But Democrats, who recently took control of the House of Representatives, refused, calling the wall ineffective, expensive and immoral.
The legislation hammered out by Congress this week does not include money for a concrete wall, but it does allocate $1.37bn in funding for physical barriers.
But Trump hopes with the national emergency he can still follow through on his campaign promise.
On Monday, as congressional leaders announced a compromise that didn’t include wall funding, Trump declared in front of a rally of supporters that he was going to get the wall built one way or the other.
“Just so you know – we’re building the wall anyway,” Trump said.
The president maintains that the wall is necessary to stem irregular immigration and drug trafficking.
But statistics show that irregular immigration has dropped to a 20-year low and that many drug shipments are likely smuggled through official ports of entry, leading critics to argue a wall is not needed.
What do Democrats say?
Democrats have long resisted Trump’s call for a wall.
House Speaker Nancy Pelosi said on Thursday that there was no crisis at the border with Mexico that requires a national emergency order.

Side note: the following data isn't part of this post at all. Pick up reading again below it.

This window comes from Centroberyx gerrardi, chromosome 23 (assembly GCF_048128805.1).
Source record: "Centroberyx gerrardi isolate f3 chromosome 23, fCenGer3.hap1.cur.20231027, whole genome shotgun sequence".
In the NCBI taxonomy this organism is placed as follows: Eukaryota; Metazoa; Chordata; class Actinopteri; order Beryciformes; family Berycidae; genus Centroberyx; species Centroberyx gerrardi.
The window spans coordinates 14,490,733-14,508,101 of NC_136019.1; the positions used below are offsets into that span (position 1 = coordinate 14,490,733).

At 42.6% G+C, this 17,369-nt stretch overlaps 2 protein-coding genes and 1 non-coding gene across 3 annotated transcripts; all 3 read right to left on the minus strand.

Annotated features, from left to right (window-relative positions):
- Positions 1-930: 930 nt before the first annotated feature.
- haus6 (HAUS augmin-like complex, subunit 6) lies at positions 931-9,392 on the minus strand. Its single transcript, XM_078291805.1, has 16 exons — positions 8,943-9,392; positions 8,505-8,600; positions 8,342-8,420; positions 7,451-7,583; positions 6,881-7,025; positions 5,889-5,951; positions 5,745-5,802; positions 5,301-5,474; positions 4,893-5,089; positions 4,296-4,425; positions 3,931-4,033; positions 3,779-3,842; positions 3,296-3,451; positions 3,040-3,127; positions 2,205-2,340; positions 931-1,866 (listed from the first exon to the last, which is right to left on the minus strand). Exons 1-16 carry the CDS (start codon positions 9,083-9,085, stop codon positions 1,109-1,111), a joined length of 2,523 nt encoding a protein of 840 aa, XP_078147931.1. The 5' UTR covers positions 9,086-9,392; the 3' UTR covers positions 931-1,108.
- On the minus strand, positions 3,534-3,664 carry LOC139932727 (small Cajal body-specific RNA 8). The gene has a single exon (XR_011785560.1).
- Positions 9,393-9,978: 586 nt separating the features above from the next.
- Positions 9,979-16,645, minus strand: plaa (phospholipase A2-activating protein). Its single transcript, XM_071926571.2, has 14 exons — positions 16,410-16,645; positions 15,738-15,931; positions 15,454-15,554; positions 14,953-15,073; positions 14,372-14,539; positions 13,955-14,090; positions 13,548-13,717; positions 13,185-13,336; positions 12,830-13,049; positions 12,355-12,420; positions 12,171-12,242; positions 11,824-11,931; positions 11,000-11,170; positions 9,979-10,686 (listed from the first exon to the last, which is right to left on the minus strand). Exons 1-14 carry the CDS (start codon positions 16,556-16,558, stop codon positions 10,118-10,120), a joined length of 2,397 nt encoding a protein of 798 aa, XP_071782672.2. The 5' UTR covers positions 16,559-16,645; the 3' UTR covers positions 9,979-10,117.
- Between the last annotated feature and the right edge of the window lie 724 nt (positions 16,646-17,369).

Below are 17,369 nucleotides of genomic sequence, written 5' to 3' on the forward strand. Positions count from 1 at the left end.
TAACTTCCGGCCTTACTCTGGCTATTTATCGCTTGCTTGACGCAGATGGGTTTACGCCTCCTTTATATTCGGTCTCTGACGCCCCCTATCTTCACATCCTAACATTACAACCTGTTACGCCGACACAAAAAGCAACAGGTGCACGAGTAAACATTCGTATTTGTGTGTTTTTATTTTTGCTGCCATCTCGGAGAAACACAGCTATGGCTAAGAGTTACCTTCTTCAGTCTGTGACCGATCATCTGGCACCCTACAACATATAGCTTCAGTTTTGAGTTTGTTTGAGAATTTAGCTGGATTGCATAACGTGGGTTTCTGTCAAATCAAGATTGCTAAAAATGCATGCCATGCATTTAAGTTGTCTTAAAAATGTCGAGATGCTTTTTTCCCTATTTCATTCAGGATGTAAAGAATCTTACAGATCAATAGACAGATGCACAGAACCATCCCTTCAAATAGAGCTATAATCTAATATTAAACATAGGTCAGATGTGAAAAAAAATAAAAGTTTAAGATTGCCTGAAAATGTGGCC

“If the president can declare an emergency on something that he has created as an emergency – an illusion that he wants to convey – just think of what a president with different values can present to the American people,” Pelosi added, pointing to gun violence in the United States as a national emergency.
She said Democrats were prepared to respond appropriately to a declaration of national emergency.
She has not said if House Democrats would legally challenge the president. But she did say if Trump invoked an emergency declaration it should be met with “great unease and dismay” as an overreach of executive authority.
She added that such a declaration would mean Trump was making an “end run around Congress”.
The top Democrat in the Senate echoed Pelosi’s harsh comments.
Senator Chuck Schumer said if Trump declared a national emergency to build the wall, he would be committing a “lawless act”. He also warned that Congress would take steps to stop the president.
He added that Trump would be committing “naked contempt for the rule of law and congressional authority”.